Whenever I think about the subject of planning, a quote from Benjamin Franklin always pops into my mind: “If you fail to plan, you are planning to fail.” Successful people, and successful businesses, all know how important planning is. But in a world of accelerating technology-driven change, what kind of planning are you doing? From a results perspective, there are basically two types of plans, and it’s important to be able to distinguish between the two in theory as well as practice.

First, there’s incremental planning. This is the type of planning most large and small companies do. Growth is forecasted to rise in a rational and incremental way. Innovation is focused around logical extensions of current product and service offerings. There is an ongoing focus on reducing costs by implementing new lean strategies and there is a heightened focus on being agile so businesses can react more quickly to changes in the marketplace.

A good incremental planner might work best in situations where routine and regularity reign, where everyone knows what to expect and when to expect it based on their past experience. Incremental planners see the future as full of uncertainty and disruption that can come out of nowhere. Staying focused on executing the current plan is key even if the plan is being rendered increasingly irrelevant by new technology and industry disruption.

Organizations don’t think of or call their planning incremental, but in reality, that is what most planning is designed to accomplish — incremental results.

Over the decades, shareholders have learned to expect incremental plans and therefore incremental results. But today, incremental planning and thinking will not position you to thrive in the years ahead, and will likely position you to either stay slightly ahead of flat results, or fall behind a little more every year. Today, it’s very easy to fail slowly like Kodak, Polaroid, Motorola, and many others did throughout the 1990s — or like Sony, Blackberry, Barnes and Noble, and others have done more recently. All of them used incremental planning and thinking, and yet all fell behind as the forces of predictable change worked against them.

It’s now time to consider a new type of planning, transformational planning — which requires an entirely different mindset.

Transformational planning, as the name suggests, is focused on using the forces of change that are shaping the future to drive innovation and accelerated sales. A transformational planner understands that we are now living in a period of unprecedented disruption and opportunity. They understand that reacting and responding to change will not allow them to rapidly accelerate growth. They also understand that while being agile is important and a great way to respond faster to changes coming from the outside in, agility will not allow them to jump ahead. In addition, they know that while it is important to have a lean initiative in place, lean is focused on cost reduction, not accelerated growth and gaining a new competitive advantage.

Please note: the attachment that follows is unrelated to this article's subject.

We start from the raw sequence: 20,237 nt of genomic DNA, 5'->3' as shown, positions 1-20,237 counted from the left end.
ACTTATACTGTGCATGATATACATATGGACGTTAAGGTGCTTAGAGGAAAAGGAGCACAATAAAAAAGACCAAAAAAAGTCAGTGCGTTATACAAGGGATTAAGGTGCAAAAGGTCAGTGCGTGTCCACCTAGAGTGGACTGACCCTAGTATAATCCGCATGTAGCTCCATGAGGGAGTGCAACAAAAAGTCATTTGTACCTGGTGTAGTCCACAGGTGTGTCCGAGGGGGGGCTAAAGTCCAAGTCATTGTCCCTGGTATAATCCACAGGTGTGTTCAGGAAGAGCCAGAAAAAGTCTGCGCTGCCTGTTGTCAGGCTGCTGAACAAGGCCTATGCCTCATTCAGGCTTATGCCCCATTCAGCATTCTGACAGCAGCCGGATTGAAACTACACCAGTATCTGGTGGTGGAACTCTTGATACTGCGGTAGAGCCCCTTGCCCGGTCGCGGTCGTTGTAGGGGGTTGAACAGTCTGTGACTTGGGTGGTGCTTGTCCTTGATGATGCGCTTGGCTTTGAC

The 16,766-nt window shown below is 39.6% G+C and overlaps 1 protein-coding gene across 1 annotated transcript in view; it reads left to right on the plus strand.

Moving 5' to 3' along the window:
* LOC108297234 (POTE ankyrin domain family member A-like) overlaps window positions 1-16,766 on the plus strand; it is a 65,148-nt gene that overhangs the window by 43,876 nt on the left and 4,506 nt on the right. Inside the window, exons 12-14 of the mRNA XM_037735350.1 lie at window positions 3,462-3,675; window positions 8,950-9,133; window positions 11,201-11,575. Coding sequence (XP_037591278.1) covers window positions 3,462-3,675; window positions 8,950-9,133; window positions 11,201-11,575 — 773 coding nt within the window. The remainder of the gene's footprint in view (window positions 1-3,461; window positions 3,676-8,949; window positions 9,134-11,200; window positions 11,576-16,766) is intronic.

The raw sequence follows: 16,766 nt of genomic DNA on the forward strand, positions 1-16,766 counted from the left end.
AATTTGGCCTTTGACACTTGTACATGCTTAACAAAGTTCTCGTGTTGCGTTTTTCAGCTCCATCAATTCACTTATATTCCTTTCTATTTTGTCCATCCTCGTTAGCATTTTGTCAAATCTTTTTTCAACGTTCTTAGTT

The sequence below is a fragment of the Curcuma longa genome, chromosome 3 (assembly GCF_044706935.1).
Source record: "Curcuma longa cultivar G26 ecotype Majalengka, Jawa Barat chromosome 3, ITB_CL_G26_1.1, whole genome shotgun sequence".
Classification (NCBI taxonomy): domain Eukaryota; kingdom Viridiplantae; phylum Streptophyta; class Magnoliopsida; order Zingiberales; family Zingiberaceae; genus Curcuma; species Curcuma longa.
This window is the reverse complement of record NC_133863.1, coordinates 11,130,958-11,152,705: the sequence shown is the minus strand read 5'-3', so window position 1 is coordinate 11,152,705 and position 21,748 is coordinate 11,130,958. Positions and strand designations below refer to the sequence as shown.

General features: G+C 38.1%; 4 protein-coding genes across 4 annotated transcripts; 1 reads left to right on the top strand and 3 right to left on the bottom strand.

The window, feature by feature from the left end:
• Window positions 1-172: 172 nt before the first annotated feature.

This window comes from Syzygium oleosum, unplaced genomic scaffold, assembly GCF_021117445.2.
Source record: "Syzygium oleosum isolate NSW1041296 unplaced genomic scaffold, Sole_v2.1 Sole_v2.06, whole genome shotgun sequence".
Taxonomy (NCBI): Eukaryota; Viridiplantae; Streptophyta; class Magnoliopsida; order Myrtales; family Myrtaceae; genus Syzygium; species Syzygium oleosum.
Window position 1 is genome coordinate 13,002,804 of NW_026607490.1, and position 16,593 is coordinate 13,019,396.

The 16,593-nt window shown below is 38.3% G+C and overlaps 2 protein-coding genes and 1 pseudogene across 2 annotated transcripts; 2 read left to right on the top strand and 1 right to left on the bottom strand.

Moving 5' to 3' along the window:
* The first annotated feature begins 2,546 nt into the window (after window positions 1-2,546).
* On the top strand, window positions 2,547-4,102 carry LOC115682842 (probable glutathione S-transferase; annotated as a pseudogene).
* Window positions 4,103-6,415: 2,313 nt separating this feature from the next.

Before the launch of the Apple Watch, many in the media using incremental thinking predicted a flop. Apple, on the other hand, was using transformational planning, and in all of 2014 there were 720,000 smart watches sold — but on the first day, Apple sold over a million smart watches, and that was only in the U.S.

I know what you are thinking: Apple is big and has plenty of cash; we are small and there is never enough cash; we can’t do transformational thinking and planning. You are wrong!

Transformational planning involves developing and using the new competency of being anticipatory.  By identifying and seizing upon the predictable Hard Trends that will impact your business and industry, you can design a plan to jump ahead with the confidence that certainty offers, and with much lower risk. (I have written extensively about how to separate the Hard Trends that will happen from the Soft Trends that might happen, so in this article I will only cover a few basics and instead keep the focus more on the different ways to think and plan.)

They key to transformational planning, in essence, is using the Hard Trends methodology to make the future more visible, learning to recognize the Future Facts, and choosing to be the disrupter rather than waiting to be disrupted.

You can either sit back and wait until the disruption hits — take a “wait-and-see” approach — or you can get active, what I call being pre-active, taking positive action based on future known events.

Disruption changes our world and keeps its many leaders up at night. For many, disruption is a familiar foe. But realize that disruptive technology will only disrupt you if you didn’t know about it ahead of time. When you’re anticipatory, you’re creating changes and driving disruption from within rather than being disrupted from the outside. And when you’re practicing transformational planning, you can not only see and accurately anticipate those disruptive technologies, but you can use them to create new revenue streams, new products, new services, and new markets. That’s when you drive growth and change from the inside out so others have to react to you instead of you reacting to what others are doing. In this scenario, disruption is your competitive advantage.

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